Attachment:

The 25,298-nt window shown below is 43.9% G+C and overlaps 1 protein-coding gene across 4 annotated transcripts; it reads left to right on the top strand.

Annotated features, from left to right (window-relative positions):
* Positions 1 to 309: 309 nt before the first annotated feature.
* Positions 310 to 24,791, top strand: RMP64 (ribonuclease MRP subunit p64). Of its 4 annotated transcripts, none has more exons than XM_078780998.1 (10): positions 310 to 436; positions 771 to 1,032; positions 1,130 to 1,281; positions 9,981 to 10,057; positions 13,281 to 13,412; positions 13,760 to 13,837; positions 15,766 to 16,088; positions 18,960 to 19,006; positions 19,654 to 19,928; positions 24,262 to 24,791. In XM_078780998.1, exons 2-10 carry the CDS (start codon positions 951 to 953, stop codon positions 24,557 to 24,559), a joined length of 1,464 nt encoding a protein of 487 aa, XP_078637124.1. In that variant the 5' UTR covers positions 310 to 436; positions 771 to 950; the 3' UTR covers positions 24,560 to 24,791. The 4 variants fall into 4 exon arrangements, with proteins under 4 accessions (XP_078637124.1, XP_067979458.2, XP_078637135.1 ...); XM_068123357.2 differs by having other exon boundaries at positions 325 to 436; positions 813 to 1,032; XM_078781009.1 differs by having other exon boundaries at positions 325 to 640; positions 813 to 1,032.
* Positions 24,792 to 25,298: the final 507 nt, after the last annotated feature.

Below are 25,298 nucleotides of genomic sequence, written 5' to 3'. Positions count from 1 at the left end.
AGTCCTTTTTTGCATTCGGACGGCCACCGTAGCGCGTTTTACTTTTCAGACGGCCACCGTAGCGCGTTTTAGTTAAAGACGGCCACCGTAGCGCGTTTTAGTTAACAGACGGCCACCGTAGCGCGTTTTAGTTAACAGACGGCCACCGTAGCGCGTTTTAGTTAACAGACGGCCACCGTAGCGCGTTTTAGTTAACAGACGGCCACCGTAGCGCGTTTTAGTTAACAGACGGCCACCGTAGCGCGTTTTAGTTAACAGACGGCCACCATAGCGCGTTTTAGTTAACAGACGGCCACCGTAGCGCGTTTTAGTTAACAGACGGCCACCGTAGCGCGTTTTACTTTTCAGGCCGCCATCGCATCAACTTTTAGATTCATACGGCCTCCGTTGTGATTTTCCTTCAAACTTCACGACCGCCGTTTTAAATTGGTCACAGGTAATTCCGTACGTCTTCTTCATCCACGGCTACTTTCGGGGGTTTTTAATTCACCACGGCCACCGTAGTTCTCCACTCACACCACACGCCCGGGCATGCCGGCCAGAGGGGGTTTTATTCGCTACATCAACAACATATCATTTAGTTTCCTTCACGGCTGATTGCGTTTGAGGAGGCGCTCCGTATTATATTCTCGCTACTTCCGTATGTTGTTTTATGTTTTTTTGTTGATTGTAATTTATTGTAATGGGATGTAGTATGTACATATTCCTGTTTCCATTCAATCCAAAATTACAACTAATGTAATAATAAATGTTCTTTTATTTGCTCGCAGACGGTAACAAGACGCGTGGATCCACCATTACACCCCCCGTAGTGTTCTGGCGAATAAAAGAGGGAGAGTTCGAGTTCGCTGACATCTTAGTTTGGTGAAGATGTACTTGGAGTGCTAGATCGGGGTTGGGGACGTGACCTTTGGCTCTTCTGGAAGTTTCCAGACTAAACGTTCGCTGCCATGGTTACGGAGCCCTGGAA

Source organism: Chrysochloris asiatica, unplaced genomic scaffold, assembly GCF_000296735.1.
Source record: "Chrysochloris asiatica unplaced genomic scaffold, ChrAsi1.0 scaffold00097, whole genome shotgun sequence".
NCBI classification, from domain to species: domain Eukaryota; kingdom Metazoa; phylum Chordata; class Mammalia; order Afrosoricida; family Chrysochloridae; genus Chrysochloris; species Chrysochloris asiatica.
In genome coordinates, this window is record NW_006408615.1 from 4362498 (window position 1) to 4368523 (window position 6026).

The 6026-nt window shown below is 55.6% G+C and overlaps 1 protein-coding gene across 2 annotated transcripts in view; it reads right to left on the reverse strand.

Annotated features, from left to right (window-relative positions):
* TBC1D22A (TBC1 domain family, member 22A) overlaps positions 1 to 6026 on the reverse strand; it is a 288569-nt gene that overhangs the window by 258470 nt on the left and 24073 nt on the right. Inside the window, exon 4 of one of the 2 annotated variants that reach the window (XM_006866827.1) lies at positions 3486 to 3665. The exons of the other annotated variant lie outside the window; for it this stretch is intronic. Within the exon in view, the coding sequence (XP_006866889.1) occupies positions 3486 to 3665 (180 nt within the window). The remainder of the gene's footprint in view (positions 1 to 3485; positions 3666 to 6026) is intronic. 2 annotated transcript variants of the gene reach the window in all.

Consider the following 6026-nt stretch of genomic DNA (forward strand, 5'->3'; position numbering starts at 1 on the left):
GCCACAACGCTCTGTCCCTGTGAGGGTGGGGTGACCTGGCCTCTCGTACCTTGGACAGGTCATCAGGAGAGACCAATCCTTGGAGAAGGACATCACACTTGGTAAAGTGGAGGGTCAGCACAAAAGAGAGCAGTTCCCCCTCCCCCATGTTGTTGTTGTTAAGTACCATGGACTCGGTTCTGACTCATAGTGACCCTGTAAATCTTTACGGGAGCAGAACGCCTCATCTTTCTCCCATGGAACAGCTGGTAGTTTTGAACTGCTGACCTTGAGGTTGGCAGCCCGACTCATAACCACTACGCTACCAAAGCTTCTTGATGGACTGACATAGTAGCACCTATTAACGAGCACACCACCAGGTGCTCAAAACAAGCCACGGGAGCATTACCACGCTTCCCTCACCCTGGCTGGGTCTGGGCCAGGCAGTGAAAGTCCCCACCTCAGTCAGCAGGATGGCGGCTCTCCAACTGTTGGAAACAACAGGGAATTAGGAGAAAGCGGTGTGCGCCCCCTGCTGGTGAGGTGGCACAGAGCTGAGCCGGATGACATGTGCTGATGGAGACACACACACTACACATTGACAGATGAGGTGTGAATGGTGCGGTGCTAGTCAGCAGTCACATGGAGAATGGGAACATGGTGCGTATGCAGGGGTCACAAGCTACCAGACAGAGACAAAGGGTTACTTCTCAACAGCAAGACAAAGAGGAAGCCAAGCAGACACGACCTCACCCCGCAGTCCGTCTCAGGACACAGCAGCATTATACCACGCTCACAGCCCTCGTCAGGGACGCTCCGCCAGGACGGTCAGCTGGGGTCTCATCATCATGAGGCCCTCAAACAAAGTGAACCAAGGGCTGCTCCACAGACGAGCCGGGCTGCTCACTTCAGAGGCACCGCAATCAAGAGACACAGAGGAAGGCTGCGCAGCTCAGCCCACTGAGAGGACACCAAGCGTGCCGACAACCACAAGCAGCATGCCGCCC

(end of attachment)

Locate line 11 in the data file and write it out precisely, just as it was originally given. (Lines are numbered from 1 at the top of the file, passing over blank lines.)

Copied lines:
In genome coordinates, this window is record NW_006408615.1 from 4362498 (window position 1) to 4368523 (window position 6026).